I guess seeing Death Valley immediately after Zion was hardly setting the stage favorably for this, our 6th, National Park experience. On the plus side, it was unexpectedly toasty when we rolled into Death Valley. Yes, I recognize that this place is touted as being the hottest on the planet and temperatures will routinely soar into the high 110os Fahrenheit in July and August, but I wasn’t expecting that just before Thanksgiving. Summer, yes, but almost winter? In fact, there is a reason the campground and Visitor’s Center is called Furnace Creek as records hold it reached 134oF there in July 2013. I can’t even imagine how that searing air might have felt on inspiration. Fortunately, on our short visit in late November, the temperature peaked at reasonable 94oF. I tried to catch that in pixels, but just as I shot, the temperature dropped to a tepid 94-1oF. Dang it.
Our visit was short and sweet (sort of), aside from the clown show put on by our fellow campers. As Flight alluded to in his post, we slept often throughout the night with periods of slumber punctuated by obnoxious neighbors, a roaring desert wind easily batting our house about, and a nearby yip yip dog protecting I’m not sure what exactly. I was most disappointed by our lack of seeing a starry night as we were driven in by the aforementioned cacophony before the clouds dissipated. Sigh…
Our afternoon arrival allowed for the Junior Rangers in our clan to pursue yet another badge, which they successfully accomplished at the nearby Furnace Creek Visitor’s Center.
Flight and I evaluated all that we could see within Death Valley based on our very limited timeline. I had heard about the rocks that move on their own, leaving a carved groove in their wake to indicate their unexplained travels.
While some scientists have proposed and demonstrated a plausible mechanism for their unique existence, I prefer to embrace the mystery. Although I was keen on seeing the Sliding Rocks, when I learned they were located a scant 3.5-hour drive from our campsite, one that should require a sat-phone and a high-clearance 4×4, I became far less interested and was happy to rely on images I found online. Maybe next time…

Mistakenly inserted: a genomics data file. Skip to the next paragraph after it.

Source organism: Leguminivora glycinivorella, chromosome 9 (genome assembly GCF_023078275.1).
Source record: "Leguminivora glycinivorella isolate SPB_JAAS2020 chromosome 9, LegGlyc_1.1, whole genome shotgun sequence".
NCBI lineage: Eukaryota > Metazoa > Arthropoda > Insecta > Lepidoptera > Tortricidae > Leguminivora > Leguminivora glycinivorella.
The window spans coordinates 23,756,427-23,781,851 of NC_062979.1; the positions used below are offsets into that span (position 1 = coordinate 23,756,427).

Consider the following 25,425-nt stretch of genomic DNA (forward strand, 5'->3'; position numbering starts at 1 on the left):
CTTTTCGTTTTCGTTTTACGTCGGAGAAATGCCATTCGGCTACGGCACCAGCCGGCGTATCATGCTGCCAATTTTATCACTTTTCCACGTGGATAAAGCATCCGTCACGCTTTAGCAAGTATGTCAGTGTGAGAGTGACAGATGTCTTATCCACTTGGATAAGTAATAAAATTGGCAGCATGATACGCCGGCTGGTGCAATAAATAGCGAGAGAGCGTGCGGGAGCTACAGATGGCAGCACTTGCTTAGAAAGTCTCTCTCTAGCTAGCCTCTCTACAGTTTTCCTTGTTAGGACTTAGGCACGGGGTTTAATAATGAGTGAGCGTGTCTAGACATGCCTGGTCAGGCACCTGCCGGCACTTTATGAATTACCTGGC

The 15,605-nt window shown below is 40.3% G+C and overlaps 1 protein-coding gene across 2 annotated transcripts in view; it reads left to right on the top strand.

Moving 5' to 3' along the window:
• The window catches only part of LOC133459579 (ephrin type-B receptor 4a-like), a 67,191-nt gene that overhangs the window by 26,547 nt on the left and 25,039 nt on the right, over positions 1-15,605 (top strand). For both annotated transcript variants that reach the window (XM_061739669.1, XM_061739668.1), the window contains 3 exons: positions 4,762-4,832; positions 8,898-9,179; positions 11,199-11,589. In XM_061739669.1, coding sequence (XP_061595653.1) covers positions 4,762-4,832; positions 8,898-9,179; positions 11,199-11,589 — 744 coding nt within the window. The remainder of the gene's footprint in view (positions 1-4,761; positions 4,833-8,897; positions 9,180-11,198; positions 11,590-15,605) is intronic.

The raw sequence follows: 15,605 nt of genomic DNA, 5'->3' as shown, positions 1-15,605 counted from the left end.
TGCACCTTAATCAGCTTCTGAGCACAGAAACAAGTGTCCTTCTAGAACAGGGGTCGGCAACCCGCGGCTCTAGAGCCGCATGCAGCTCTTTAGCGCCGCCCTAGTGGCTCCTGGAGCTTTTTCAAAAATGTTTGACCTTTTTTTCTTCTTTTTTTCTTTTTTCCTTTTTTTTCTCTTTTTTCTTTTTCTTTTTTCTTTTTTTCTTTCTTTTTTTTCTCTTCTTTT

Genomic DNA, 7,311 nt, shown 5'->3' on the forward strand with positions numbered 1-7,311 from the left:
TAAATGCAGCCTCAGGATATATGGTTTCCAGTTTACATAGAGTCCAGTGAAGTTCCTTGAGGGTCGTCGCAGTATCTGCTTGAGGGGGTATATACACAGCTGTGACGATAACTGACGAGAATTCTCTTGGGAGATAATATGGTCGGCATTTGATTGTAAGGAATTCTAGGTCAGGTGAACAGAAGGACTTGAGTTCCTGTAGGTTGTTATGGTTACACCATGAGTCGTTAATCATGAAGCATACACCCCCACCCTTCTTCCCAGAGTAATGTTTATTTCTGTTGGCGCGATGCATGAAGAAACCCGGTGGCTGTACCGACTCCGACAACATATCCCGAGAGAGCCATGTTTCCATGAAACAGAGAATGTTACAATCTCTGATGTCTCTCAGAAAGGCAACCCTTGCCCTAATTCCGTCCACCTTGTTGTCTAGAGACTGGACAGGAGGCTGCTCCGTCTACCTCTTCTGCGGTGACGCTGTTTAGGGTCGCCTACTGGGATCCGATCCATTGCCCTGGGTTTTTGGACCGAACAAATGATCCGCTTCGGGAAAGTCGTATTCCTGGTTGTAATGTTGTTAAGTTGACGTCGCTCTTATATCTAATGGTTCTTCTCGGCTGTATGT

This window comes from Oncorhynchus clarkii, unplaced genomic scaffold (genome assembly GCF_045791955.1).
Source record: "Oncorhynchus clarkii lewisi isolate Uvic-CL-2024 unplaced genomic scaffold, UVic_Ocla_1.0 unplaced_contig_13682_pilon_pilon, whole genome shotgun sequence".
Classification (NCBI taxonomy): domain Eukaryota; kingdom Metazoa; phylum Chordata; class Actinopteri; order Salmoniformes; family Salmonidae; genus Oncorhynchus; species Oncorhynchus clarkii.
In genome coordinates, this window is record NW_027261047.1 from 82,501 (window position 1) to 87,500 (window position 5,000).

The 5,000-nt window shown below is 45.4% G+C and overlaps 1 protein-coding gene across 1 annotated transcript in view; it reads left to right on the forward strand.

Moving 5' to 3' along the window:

Instead, we chose to see the Devil’s Golf Course, which was covered with jumbled, low-lying salt formations almost as far as the eye could see.
We saw only one other car on our way out to the fairway and its occupants scuttled away shortly after we arrived to leave us truly alone on the expansive salt flat. Very eerie and certainly not where I’d want to skin a knee. Here’s a close up view of all that dirty salt:
Although I lined it off the list for possible summer cottage locations, I’m glad we saw it.
We drove back to the campsite, all a little subdued, maybe a little perplexed by what we had seen. We broke camp and bid Furnace Creek adieu. On our way out of the Park, we drove through Artists Drive and stopped to take in Artist’s Palette where the hills are alive with the patina of aged minerals.
I know, that doesn’t have the same lyrical ring to it, but the mounds of muted colors were indeed awe-inspiring. Although they didn’t exude same siren’s call for me as my red rocks, I was glad we made the opportunity to see them as well.
While seeing the lowest point in the US was one to check off the bucket list, the highlight of the trip was our brush with a runaway vehicle.
In all my years of commuting up and down Parley’s Canyon to take me from Park City to teach at the U and back home again, I had always wondered about the highway’s offshoots labeled, “Runaway Truck Ramp,” as I had never seen one in use. Apparently they’re pretty handy when a massive hunk of metal achieves an inertial state that can no longer be overcome by its braking system. Especially on steep grades (9% in this particular case, although I’ve heard it may be more), the scale often tips to inertia because the frictional load on the brakes heats them past their functioning temperature window. In Utah, these well-placed ramps allow gravity to take over and bring a barreling mass back under control. Despite looking in earnest, especially once our brakes started smelling hot, I didn’t locate any on the steep slope. Hmm…
So here we sat for a stretch to allow our hot brakes to cool enough to gently nudge them back into the safe range of temperature operation. As Flight likes to say, it wasn’t yet an emergent situation but we could easily see disaster from our parking spot at the side of the road, IR thermometer in hand.
I have since done some more research on that stretch of road and learned that RV brake failure and/or brake fires are not uncommon, so much so that State Troopers refer to late spring and summer as “Towing Season.” !!! The RV-capable towing companies based near Death Valley must be nearly as lucrative as those in Pismo Beach, and I, for one, am most thankful that we didn’t provide an additional data point to stretch the season into November. Onto the cooler climes and greener (and maybe less steep?) slopes awaiting us in Sequoia National Park…